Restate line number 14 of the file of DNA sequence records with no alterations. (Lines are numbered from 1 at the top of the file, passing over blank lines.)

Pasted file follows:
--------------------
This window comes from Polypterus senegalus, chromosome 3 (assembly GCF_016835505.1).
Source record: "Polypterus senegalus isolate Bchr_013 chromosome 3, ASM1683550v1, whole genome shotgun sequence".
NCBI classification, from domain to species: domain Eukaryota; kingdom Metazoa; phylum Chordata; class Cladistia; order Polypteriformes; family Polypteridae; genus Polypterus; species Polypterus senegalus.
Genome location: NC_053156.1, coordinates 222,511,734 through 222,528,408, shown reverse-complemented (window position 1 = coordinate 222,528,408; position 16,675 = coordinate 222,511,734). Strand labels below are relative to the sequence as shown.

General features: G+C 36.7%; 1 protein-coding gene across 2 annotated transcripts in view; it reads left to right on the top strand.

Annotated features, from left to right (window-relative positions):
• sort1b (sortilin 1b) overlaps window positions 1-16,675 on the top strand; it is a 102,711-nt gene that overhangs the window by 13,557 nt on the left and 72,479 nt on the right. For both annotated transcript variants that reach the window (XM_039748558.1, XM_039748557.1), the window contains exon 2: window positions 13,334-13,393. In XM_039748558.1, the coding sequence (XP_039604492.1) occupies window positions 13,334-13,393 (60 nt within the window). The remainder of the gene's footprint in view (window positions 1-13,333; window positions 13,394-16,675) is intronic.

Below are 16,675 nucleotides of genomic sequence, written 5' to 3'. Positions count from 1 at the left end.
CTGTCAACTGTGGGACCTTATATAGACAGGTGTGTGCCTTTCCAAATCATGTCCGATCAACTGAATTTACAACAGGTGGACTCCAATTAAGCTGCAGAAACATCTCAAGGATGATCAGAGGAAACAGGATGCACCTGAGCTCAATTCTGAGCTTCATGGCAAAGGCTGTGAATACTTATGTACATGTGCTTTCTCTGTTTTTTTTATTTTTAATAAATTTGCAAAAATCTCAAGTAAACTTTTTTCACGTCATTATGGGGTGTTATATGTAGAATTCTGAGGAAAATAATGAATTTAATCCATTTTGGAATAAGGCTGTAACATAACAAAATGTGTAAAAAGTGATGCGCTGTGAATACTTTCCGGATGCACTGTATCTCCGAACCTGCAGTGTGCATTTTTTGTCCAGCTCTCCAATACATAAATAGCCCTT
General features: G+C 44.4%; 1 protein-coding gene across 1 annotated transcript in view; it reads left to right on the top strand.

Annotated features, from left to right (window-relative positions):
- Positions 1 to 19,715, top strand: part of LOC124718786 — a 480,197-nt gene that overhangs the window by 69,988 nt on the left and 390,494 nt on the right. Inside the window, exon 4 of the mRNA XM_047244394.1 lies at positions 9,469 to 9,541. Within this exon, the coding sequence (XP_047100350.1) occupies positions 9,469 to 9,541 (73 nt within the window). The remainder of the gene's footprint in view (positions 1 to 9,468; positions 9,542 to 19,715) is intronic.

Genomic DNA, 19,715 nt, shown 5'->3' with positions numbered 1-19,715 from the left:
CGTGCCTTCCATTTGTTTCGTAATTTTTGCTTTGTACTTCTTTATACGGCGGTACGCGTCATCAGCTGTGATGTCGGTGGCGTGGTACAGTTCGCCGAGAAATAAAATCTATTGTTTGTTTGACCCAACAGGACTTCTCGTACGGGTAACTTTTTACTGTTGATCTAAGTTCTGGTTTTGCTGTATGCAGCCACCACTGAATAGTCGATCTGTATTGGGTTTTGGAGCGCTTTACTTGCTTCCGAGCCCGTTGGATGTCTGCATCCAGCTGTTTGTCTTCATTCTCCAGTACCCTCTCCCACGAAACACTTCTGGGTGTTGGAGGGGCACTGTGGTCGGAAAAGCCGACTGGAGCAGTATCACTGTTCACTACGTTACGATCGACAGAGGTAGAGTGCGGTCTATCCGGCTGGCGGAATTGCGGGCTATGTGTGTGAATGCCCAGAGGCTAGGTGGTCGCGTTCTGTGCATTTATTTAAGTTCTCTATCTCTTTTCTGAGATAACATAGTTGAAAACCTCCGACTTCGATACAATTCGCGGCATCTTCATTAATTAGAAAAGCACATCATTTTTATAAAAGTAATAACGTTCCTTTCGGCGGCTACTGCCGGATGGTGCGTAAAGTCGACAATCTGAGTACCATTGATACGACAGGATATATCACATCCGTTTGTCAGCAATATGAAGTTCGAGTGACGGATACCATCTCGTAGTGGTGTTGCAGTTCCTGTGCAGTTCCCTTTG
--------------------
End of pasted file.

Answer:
CGTGCCTTCCATTTGTTTCGTAATTTTTGCTTTGTACTTCTTTATACGGCGGTACGCGTCATCAGCTGTGATGTCGGTGGCGTGGTACAGTTCGCCGAGAAATAAAATCTATTGTTTGTTTGACCCAACAGGACTTCTCGTACGGGTAACTTTTTACTGTTGATCTAAGTTCTGGTTTTGCTGTATGCAGCCACCACTGAATAGTCGATCTGTATTGGGTTTTGGAGCGCTTTACTTGCTTCCGAGCCCGTTGGATGTCTGCATCCAGCTGTTTGTCTTCATTCTCCAGTACCCTCTCCCACGAAACACTTCTGGGTGTTGGAGGGGCACTGTGGTCGGAAAAGCCGACTGGAGCAGTATCACTGTTCACTACGTTACGATCGACAGAGGTAGAGTGCGGTCTATCCGGCTGGCGGAATTGCGGGCTATGTGTGTGAATGCCCAGAGGCTAGGTGGTCGCGTTCTGTGCATTTATTTAAGTTCTCTATCTCTTTTCTGAGATAACATAGTTGAAAACCTCCGACTTCGATACAATTCGCGGCATCTTCATTAATTAGAAAAGCACATCATTTTTATAAAAGTAATAACGTTCCTTTCGGCGGCTACTGCCGGATGGTGCGTAAAGTCGACAATCTGAGTACCATTGATACGACAGGATATATCACATCCGTTTGTCAGCAATATGAAGTTCGAGTGACGGATACCATCTCGTAGTGGTGTTGCAGTTCCTGTGCAGTTCCCTTTG